As many of you already know, Pride month, which celebrates the LGBTQ+ community, takes place in June. There are many events to go to, such as LA Pride at Universal Studios and Dodgers Stadium or the NYC Pride parade, which just announced the theme “The Fight Continues”.
However, even if you do not feel comfortable openly celebrating Pride, there are still ways to celebrate such as listening to music by queer artists, watching LGBTQ+ shows or showing flag colors in subtle ways through your phone background or painting your nails.
There are many sexualities one can identify as, and they all have their own individual struggles.
There is the stereotype that men are only gay if they act “feminine,” while lesbians have to deal with the fetishization of their relationships by men.
As a bisexual woman, I know from experience that we have to deal with people saying it’s a “phase” until you find out who you really are.
Transgender people have to face getting hormone blockers, surgeries and being barred from using the proper bathroom.
Non-binary people are people who don’t identify as male or female, and often use they/them pronouns. There are also asexual and aromantic people who don’t feel emotional or sexual attraction to anyone and people may wonder why they are not in a “relationship” yet.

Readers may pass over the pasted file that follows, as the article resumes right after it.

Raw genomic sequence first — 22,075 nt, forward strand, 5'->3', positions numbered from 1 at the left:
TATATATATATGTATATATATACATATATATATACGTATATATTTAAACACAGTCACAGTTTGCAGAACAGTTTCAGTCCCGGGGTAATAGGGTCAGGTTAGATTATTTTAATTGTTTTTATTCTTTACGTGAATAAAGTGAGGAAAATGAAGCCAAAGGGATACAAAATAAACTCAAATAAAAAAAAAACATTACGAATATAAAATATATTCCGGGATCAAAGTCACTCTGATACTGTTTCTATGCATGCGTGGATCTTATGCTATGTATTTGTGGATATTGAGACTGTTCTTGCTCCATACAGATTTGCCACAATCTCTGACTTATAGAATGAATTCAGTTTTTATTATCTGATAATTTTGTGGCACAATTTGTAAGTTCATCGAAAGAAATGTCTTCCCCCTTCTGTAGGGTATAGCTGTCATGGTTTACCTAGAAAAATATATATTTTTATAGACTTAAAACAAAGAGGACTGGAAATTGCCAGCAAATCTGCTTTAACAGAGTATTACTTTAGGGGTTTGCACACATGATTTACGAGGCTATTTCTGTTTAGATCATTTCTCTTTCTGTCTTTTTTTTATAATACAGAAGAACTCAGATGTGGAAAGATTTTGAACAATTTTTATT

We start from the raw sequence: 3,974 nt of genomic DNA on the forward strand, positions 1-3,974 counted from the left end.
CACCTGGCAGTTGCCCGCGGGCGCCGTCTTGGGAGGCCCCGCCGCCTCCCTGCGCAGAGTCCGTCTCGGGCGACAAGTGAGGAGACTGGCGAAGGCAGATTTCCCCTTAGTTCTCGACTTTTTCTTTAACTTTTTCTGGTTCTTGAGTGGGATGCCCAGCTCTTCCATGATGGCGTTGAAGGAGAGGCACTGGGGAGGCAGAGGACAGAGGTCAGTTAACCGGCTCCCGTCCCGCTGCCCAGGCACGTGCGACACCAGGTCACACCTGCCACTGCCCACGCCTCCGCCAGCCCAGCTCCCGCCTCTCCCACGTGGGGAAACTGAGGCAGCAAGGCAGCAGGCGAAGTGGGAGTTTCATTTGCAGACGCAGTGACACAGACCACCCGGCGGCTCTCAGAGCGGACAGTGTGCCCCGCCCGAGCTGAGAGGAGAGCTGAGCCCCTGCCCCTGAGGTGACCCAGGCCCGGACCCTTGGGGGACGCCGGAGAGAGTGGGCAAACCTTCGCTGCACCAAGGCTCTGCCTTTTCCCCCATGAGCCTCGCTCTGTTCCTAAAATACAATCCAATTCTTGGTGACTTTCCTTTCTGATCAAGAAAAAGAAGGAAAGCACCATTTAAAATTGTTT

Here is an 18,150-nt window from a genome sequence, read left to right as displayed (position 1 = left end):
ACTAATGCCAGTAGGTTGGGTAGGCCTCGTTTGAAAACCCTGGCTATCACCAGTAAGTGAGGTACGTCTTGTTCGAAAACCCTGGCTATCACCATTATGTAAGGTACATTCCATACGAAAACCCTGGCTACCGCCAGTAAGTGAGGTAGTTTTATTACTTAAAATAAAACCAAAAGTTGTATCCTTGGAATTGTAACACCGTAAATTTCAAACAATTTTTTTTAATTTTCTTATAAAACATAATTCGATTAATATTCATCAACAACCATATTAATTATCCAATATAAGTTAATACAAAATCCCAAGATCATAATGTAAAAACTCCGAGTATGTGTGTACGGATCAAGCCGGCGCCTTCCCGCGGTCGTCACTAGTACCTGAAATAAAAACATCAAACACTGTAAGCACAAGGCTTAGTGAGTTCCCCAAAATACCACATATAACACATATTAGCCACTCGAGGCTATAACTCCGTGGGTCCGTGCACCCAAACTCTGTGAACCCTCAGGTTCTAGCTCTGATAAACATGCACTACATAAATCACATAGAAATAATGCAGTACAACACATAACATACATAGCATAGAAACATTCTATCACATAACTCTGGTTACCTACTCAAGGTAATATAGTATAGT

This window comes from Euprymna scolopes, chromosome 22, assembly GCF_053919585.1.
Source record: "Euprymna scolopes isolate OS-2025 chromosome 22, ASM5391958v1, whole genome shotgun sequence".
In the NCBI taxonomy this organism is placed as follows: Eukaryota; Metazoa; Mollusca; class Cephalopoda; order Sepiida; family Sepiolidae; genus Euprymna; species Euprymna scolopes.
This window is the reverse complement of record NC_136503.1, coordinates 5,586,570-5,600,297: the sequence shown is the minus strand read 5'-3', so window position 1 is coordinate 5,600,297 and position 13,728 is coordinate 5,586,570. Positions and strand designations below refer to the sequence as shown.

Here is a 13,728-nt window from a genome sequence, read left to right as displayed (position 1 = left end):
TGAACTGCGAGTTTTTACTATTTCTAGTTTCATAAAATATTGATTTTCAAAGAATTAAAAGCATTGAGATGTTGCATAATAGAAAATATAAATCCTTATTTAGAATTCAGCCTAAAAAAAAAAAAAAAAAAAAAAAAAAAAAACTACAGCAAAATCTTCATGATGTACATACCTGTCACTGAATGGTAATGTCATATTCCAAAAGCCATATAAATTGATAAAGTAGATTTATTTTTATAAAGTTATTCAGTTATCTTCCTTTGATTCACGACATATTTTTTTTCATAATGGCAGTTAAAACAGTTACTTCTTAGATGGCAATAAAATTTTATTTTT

As a whole, LGBTQ people report fearing something as simple as holding hands in public; they can also get turned down for jobs and are five times more likely to commit suicide compared to their straight peers.
The main argument often used against the LGBTQ+ community is on religious grounds. There are verses found in the Bible, such as Leviticus 18:22, which says, “You shall not lie with a male as with a woman; it is an abomination.” However, there are many, including theologians, who say the Bible was mistranslated, making it more stringently anti-homosexual.
Additionally, there are several rules from the book of Leviticus Christians do not follow today, such as the banning of tattoos, pork and shellfish.
Another big issue within the community is queer-baiting, which hints at, but does not depict same-sex couples and is used as a marketing technique by those who are not in the community.
For example, a recent controversy has been Billie Eilish releasing her “Lost Cause” music video and later captioning one of her Instagram posts “I love girls.” In my opinion, the word love doesn’t have to be romantic.
However, queerbaiting doesn’t have to be with individuals, it can also be with companies. For example, Chick Fil A has used a rainbow logo but has a long history of donating to anti-LGBTQ charities.
So after reading this, some may wonder “Why should they be celebrated then?” Well, the whole point is the LGBTQ+ community deserves to be celebrated because, for millennia, those without a strictly straight sexual orientation were persecuted and thereby forced to be closeted, all because they were a little bit different. Pride Month gives us the chance to proclaim that love, indeed, is love.